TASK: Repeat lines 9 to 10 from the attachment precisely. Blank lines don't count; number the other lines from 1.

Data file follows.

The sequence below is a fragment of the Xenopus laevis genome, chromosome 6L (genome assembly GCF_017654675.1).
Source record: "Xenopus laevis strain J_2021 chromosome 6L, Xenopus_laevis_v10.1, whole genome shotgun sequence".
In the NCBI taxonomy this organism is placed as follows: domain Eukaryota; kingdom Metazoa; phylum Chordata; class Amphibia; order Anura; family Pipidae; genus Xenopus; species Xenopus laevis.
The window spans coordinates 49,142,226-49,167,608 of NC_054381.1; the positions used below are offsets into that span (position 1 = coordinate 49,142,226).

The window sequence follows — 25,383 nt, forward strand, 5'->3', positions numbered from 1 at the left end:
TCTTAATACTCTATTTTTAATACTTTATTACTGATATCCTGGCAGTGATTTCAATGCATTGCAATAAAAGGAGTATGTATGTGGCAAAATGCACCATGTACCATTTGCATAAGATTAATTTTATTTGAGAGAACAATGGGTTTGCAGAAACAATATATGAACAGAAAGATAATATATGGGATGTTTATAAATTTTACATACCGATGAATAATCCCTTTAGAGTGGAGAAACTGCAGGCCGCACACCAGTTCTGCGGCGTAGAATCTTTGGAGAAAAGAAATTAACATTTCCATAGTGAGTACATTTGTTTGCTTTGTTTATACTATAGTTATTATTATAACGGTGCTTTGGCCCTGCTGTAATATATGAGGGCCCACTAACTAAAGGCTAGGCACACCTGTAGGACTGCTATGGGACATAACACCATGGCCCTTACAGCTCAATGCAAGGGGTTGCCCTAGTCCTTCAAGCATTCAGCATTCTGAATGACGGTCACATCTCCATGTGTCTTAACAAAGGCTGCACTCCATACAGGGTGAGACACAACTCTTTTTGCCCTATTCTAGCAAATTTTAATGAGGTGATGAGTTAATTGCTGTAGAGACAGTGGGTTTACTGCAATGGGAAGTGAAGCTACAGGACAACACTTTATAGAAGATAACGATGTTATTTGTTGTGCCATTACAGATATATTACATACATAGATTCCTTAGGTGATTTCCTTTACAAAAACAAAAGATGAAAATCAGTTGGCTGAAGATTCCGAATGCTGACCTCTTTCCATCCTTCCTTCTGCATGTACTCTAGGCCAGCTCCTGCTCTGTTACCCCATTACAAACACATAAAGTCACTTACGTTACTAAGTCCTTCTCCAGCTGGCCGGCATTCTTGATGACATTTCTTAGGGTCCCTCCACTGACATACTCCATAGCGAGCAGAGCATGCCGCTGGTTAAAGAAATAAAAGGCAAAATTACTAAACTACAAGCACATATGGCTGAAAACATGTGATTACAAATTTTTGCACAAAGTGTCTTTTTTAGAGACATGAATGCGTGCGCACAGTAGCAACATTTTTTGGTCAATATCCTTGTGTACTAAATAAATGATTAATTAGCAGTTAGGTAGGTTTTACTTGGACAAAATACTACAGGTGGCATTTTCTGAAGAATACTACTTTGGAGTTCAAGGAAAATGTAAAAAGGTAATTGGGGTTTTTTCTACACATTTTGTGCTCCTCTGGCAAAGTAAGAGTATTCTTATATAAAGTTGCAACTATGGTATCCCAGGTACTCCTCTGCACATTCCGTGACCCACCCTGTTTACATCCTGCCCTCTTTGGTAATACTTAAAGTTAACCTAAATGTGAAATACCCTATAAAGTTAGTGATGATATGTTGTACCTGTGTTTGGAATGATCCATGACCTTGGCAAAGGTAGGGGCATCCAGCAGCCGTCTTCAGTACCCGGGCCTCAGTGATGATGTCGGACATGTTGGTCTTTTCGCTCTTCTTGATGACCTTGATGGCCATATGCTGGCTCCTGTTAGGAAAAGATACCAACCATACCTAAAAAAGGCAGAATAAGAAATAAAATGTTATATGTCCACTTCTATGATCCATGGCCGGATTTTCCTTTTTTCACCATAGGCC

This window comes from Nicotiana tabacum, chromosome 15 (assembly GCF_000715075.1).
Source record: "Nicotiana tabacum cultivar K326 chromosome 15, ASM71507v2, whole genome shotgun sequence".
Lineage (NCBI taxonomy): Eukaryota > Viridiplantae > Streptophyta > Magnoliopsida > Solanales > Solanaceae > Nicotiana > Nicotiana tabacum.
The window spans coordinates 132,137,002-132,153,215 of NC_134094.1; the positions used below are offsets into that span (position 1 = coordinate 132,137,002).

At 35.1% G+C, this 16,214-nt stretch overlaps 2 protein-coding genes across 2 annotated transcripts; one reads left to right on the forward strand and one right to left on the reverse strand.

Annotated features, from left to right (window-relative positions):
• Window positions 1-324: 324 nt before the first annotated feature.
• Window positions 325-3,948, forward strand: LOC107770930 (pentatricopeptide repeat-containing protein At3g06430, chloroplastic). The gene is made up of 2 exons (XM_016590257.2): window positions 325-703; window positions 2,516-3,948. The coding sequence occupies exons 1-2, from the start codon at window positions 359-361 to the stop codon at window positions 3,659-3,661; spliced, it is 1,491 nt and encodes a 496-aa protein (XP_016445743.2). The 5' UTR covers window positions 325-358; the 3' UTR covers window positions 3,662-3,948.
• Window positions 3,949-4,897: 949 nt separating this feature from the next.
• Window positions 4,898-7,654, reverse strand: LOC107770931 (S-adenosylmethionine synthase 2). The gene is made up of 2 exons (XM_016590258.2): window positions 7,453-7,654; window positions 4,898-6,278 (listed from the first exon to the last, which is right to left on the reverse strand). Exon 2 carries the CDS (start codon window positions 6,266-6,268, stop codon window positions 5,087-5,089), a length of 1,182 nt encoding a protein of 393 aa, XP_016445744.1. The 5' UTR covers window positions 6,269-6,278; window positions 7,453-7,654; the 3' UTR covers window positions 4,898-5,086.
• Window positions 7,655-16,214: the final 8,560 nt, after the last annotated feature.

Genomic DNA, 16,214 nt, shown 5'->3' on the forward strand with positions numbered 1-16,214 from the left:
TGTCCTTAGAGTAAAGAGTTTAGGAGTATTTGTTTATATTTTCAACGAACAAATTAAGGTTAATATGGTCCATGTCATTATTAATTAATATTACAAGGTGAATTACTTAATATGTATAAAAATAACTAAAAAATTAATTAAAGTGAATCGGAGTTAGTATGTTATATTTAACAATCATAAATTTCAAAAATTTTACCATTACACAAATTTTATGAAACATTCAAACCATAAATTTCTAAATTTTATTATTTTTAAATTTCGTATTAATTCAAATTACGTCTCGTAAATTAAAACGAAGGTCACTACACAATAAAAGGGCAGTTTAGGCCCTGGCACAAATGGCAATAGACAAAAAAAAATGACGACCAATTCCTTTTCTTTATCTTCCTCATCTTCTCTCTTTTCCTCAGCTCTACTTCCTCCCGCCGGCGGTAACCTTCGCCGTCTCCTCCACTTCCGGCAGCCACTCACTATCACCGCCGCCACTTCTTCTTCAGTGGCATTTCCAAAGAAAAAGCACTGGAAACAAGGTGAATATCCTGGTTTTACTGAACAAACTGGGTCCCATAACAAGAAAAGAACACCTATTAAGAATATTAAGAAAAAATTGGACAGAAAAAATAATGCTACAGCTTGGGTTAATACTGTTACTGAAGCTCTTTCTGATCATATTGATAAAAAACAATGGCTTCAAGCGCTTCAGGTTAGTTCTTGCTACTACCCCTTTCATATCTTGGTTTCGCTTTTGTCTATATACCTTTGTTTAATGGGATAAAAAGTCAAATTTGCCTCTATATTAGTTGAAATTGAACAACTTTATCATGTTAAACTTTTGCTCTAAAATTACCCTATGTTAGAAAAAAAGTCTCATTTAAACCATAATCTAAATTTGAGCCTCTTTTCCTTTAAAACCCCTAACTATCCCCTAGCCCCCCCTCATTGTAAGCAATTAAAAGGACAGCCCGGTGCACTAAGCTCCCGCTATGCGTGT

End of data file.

Lineage (NCBI taxonomy): Eukaryota > Viridiplantae > Streptophyta > Magnoliopsida > Solanales > Solanaceae > Nicotiana > Nicotiana tabacum.
The window spans coordinates 132,137,002-132,153,215 of NC_134094.1; the positions used below are offsets into that span (position 1 = coordinate 132,137,002).